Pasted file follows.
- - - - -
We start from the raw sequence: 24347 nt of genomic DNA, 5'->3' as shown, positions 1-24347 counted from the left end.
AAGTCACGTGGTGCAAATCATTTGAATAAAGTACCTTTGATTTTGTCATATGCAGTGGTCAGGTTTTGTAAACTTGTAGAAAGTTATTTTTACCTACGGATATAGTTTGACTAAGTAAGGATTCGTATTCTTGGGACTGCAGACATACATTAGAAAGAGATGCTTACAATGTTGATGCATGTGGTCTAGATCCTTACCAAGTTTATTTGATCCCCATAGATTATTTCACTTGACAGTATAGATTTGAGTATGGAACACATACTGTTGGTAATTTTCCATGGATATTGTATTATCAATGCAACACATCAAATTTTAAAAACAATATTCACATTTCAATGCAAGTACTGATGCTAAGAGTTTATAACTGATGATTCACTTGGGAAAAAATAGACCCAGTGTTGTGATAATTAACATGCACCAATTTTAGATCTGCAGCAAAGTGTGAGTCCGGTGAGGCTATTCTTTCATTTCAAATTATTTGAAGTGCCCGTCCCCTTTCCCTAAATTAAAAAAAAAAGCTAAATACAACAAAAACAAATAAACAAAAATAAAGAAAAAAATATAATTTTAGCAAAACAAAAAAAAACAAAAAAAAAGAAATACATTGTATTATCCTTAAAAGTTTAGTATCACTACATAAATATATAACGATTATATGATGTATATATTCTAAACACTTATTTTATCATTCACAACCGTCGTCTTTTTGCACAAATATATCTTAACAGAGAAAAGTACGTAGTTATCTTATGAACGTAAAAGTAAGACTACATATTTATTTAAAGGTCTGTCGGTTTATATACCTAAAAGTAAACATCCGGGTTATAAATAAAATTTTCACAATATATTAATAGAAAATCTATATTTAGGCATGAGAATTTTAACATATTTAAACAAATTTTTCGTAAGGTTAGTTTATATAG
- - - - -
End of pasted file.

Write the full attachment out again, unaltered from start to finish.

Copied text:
We start from the raw sequence: 24347 nt of genomic DNA, 5'->3' as shown, positions 1-24347 counted from the left end.
AAGTCACGTGGTGCAAATCATTTGAATAAAGTACCTTTGATTTTGTCATATGCAGTGGTCAGGTTTTGTAAACTTGTAGAAAGTTATTTTTACCTACGGATATAGTTTGACTAAGTAAGGATTCGTATTCTTGGGACTGCAGACATACATTAGAAAGAGATGCTTACAATGTTGATGCATGTGGTCTAGATCCTTACCAAGTTTATTTGATCCCCATAGATTATTTCACTTGACAGTATAGATTTGAGTATGGAACACATACTGTTGGTAATTTTCCATGGATATTGTATTATCAATGCAACACATCAAATTTTAAAAACAATATTCACATTTCAATGCAAGTACTGATGCTAAGAGTTTATAACTGATGATTCACTTGGGAAAAAATAGACCCAGTGTTGTGATAATTAACATGCACCAATTTTAGATCTGCAGCAAAGTGTGAGTCCGGTGAGGCTATTCTTTCATTTCAAATTATTTGAAGTGCCCGTCCCCTTTCCCTAAATTAAAAAAAAAAGCTAAATACAACAAAAACAAATAAACAAAAATAAAGAAAAAAATATAATTTTAGCAAAACAAAAAAAAACAAAAAAAAAGAAATACATTGTATTATCCTTAAAAGTTTAGTATCACTACATAAATATATAACGATTATATGATGTATATATTCTAAACACTTATTTTATCATTCACAACCGTCGTCTTTTTGCACAAATATATCTTAACAGAGAAAAGTACGTAGTTATCTTATGAACGTAAAAGTAAGACTACATATTTATTTAAAGGTCTGTCGGTTTATATACCTAAAAGTAAACATCCGGGTTATAAATAAAATTTTCACAATATATTAATAGAAAATCTATATTTAGGCATGAGAATTTTAACATATTTAAACAAATTTTTCGTAAGGTTAGTTTATATAG